Why Reactive Maintenance Is The Downfall Of Your Fleet

Logistics is an asset-heavy industry and the demand for reliability and availability of equipment in such an industry is massive. To keep up with this demand, you must choose the perfect maintenance approach. To meet manufacturing needs, keep up with competitors, and maintain growth statistics, companies need an effective maintenance program to keep machines and equipment running.

What is Reactive Maintenance?

Reactive maintenance, also known as breakdown or repair maintenance, is a strategy to return equipment to its normal operating condition only if it fails, which means that routine repairs or maintenance are not performed. Plan to reduce the number of incidents.

What is Reactive Maintenance?

The drawbacks of reactive maintenance vastly outweigh its benefits, but it does have some advantages under the right circumstances. For example, you might have an asset that has low repair costs and is not required to operate, or you already have a plan to replace your machine from time to time, making preventive maintenance unnecessary.

With a minimum of maintenance personnel and fewer repair costs, reactive maintenance can be a cost-effective approach initially, but should not be your long-term strategy.

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Why Is Reactive Maintenance The Downfall Of Your Fleet?

Assets Have A Shorter Life Span

Reactive maintenance constitutes only scheduling repairs once a piece of equipment has failed. Reactive maintenance does not keep the system in optimal conditions. Over time, the quality of the maintained systems will degrade faster due to the associated failures and therefore will not maximize your initial capital investment. This negatively affects the RONA (return on net assets) of the company, thereby lowering the value for shareholders.

Longer Equipment Downtime

Scheduled maintenance can be accounted for in the production schedule, and unscheduled repairs can occur at any time. In addition, there is ambiguity about the length of the delay due to unplanned repairs. Equipment failure often / infrequently reduces reliability between service and production.
Incompetent Resource Management
Technicians spend valuable time searching for the right manuals and diagrams, ordering the right parts, and more trying to diagnose and fix the problem. Often they need to wait for the license and device license to be received. Payment for your resources (equipment, special tools, equipment, etc.) is much higher for last-minute problems.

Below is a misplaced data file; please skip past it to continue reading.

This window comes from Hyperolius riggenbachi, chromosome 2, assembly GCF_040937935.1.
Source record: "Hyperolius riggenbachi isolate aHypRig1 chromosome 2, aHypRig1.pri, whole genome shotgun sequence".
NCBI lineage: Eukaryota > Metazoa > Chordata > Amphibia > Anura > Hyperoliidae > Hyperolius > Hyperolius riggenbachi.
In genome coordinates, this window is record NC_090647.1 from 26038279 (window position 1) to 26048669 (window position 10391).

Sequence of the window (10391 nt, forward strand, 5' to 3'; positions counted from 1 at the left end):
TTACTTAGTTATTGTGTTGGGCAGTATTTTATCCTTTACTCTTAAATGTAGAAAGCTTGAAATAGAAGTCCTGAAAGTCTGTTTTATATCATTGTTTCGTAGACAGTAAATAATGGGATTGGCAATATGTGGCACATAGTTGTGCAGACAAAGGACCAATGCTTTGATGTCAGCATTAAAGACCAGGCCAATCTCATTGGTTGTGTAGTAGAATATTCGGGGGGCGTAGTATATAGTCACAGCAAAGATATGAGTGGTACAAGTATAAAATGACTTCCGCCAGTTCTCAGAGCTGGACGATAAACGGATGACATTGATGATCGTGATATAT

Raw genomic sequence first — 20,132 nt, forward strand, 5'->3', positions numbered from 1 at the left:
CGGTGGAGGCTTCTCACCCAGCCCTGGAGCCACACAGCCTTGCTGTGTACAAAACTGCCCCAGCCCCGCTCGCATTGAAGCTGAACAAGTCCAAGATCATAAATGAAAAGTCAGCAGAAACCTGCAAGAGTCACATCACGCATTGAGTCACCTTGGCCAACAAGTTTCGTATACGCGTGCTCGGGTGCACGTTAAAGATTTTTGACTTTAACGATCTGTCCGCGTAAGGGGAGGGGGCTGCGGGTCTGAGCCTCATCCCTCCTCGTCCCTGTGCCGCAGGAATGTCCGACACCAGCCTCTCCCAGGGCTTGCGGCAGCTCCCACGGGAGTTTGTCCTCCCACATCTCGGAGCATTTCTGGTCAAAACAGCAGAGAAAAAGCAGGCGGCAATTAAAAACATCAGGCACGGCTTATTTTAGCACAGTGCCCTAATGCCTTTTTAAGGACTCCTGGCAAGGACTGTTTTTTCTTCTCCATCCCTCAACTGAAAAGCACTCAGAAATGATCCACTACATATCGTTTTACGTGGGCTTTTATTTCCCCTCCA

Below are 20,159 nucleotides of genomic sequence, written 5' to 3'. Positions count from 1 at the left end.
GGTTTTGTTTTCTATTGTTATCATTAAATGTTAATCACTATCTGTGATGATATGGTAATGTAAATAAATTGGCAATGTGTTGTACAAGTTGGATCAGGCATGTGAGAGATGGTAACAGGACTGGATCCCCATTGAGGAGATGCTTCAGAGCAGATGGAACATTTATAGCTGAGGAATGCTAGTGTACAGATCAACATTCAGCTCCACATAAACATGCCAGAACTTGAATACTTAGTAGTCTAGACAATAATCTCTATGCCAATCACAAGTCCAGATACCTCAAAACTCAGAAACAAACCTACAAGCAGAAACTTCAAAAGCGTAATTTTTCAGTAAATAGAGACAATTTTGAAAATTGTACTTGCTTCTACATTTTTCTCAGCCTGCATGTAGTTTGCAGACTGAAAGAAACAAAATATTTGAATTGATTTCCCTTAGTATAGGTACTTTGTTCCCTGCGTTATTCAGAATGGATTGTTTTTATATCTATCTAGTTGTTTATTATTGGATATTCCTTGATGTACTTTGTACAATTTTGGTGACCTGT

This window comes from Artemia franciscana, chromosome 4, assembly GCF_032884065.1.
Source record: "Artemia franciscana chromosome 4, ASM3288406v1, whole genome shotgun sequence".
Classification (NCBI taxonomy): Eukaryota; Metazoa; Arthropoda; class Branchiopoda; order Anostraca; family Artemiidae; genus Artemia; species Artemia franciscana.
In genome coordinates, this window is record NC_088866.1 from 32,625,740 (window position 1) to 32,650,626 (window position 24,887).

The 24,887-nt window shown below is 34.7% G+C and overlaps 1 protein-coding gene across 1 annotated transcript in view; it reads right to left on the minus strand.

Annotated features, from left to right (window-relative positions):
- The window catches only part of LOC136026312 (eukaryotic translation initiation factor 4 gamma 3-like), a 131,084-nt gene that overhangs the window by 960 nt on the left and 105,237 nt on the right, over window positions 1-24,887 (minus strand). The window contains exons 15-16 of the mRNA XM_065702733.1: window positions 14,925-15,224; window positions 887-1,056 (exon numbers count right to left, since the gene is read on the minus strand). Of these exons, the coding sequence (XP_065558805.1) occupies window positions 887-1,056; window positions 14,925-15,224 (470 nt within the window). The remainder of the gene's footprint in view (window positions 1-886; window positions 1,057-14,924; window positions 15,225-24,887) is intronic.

Collateral Damage

A small problem can quickly turn into a major system fix. For example, if your car is low on engine oil, it can lead to a cylinder malfunction or seal damage warning, but in the end, a completely stuck engine or slight shaft misalignment not only damages the bearing but can lead to cracking over time. The gearbox also stands to get jammed or even the shaft itself can be damaged.

Scheduled Preventive Maintenance Disrupted

Emergency repairs are often preferable to routine maintenance. Scheduled work can be delayed or canceled altogether, resulting in unexpected disruptions along the way to unplanned overtime and loss of future backup work. This is what is known as the death spiral.

Disheveled Budget Allocation

Because equipment failure can be unpredictable, manpower and parts may not be available, so organizations may have to pay surcharges for urgent parts delivery, travel time, and out-of-hours support. Full forecast of when the budget will be spent.
Unplanned downtime can delay orders if equipment cannot be returned to production in time. This can damage your reputation and affect your income. Acquiring solutions from unregistered vendors can cost the organization millions of dollars.

Increased Safety Effects

When a maintenance job is properly planned, technicians have time to learn standard procedures and safety requirements to get the job done correctly. Technicians tend to take more risk when maintenance is reactive because they are forced to get systems up and running without delay. Wellness is one of their strategic goals and the reactive/disruptive approach goes against that.

Timely repair of damaged equipment is critical to minimizing downtime. Therefore, using a reactive maintenance strategy is in most cases an inefficient and very expensive way of working. The cost of emergency repair is 5-7 times higher than the planned cost of emergency work can have a big impact on profitability.

Routine and periodic maintenance results in improved asset reliability and availability, improved reporting and metering, improved efficiency across all sources, and lower overall maintenance costs. This is in part due to fewer urgent repairs, calls from suppliers, necessary spare parts, material rationalization, and reduced productivity. Responsive maintenance is more expensive because it is impossible to adequately plan the cost of the resources required. In addition, it should be borne in mind that routine maintenance can prevent failures.

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